Indiana’s voter ID law, which was supported by state Republicans and opposed by Democrats, is different from the version passed in Texas. Indiana’s measure allows for a wider range of forms of identification than the Texas law, which is among the strictest in the nation. The Indiana law also survived a challenge in the Supreme Court in 2008, although the former justice who wrote the main opinion has since questioned that decision.
The history of Texas’ voter ID law is as long as it is complicated. (Follow HuffPost’s coverage of the case in the stories listed below.)
In 2012, the year after it was passed, a panel of federal judges rejected the law as discriminatory, calling it “the most stringent in the country” and concluding it would “almost certainly have retrogressive effect: it imposes strict, unforgiving burdens on the poor, and racial minorities in Texas are disproportionately likely to live in poverty.” The judges pointed out that the legislature had “defeated several amendments that could have made this a far closer case” by reducing the burden on those most heavily affected by the law.
But when the Supreme Court gutted a key provision of the Voting Rights Act in 2013, federal authorities lost their power to stop the law before it went into effect. Texas moved forward to implement it.
The federal government filed a new challenge to the law, arguing that it was passed with the specific purpose of discriminating against Hispanic citizens. The Justice Department said that the law was enacted “against a backdrop of dramatic growth in the State’s Hispanic population” and that the legislative debate “contained anti-immigrant rhetorics.” Texas lawmakers offered “virtually no evidence” that in-person voter impersonation was a serious problem, the department said.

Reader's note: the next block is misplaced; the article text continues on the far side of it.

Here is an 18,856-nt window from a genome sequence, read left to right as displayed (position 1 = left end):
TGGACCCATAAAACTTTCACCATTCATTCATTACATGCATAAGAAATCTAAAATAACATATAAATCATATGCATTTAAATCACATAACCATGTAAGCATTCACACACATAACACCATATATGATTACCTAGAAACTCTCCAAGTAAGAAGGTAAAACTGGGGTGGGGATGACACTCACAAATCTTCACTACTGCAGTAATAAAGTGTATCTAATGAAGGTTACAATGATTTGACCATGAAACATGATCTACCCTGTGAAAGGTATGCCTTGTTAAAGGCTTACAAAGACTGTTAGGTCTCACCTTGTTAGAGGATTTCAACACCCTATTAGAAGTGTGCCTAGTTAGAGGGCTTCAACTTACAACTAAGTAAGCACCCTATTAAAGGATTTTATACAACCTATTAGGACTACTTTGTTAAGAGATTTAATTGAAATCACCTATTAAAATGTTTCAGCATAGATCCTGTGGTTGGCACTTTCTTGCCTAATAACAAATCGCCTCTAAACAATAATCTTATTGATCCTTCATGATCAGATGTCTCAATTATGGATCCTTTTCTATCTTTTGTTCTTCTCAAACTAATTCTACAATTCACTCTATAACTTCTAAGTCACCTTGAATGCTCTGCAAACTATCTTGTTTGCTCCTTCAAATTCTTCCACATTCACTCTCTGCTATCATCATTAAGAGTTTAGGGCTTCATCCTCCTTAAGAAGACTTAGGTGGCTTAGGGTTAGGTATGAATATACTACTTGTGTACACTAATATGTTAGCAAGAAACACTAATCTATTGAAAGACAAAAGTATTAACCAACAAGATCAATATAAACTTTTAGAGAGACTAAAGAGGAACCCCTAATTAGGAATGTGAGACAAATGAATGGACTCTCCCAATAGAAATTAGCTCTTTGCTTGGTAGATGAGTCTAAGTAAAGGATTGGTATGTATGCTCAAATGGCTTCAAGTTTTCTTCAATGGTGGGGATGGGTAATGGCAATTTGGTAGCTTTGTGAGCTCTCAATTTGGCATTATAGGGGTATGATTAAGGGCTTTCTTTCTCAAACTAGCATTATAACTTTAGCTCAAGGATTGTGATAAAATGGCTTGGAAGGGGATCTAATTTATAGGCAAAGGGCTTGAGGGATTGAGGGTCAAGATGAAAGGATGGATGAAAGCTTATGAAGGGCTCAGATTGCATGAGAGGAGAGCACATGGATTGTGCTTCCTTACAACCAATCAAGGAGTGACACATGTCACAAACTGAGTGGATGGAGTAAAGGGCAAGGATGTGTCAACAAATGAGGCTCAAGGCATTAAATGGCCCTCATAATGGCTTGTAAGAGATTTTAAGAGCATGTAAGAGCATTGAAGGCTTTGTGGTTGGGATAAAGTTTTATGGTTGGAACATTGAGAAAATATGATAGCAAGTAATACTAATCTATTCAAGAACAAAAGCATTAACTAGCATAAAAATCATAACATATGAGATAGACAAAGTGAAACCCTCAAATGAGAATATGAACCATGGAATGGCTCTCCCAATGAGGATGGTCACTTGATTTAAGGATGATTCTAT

U.S. District Judge Nelva Gonzales Ramos ruled against the law in October 2014, finding that those who passed the measure “were motivated, at the very least in part, because of and not merely in spite of the voter ID law’s detrimental effects on the African-American and Hispanic electorate.”
A three-judge panel of the U.S. Court of Appeals for the 5th Circuit found in 2015 that the law would have a discriminatory impact, but didn’t reach a conclusion on whether the law was intentionally discriminatory. Then the full appeals court took up the case and ruled in July 2016 that the law violated the Voting Rights Act. Texas was then required to make sure that the state’s voters understood the law was not fully in effect for the November election and to ensure that no voters were disenfranchised because they lacked specific forms of identification.
The Supreme Court said Monday that it would not review the 5th Circuit ruling for now, but Chief Justice John Roberts suggested Texas could bring the case to the high court down the line.
Meanwhile, President Trump said on Wednesday morning that he’d be asking for a “major investigation” into voter fraud.
Under then-President George W. Bush, the Justice Department launched an extensive effort to identify voter fraud. After five years, investigators had found “virtually no evidence of any organized effort to skew federal elections,” according to a 2007 New York Times story.
Across the nation, there’s simply no evidence of widespread voter fraud, especially the type of in-person voter impersonation that voter ID laws could possibly prevent. But strict voter ID laws requiring a very limited range of forms of identification can keep significant numbers of people from being able to exercise the franchise.
Trump has insisted, against all logic and evidence, that 3 to 5 million “illegals” cost him the popular vote, which he lost to Hillary Clinton. The White House confirmed this conspiracy theory is actually a thing that Trump believes.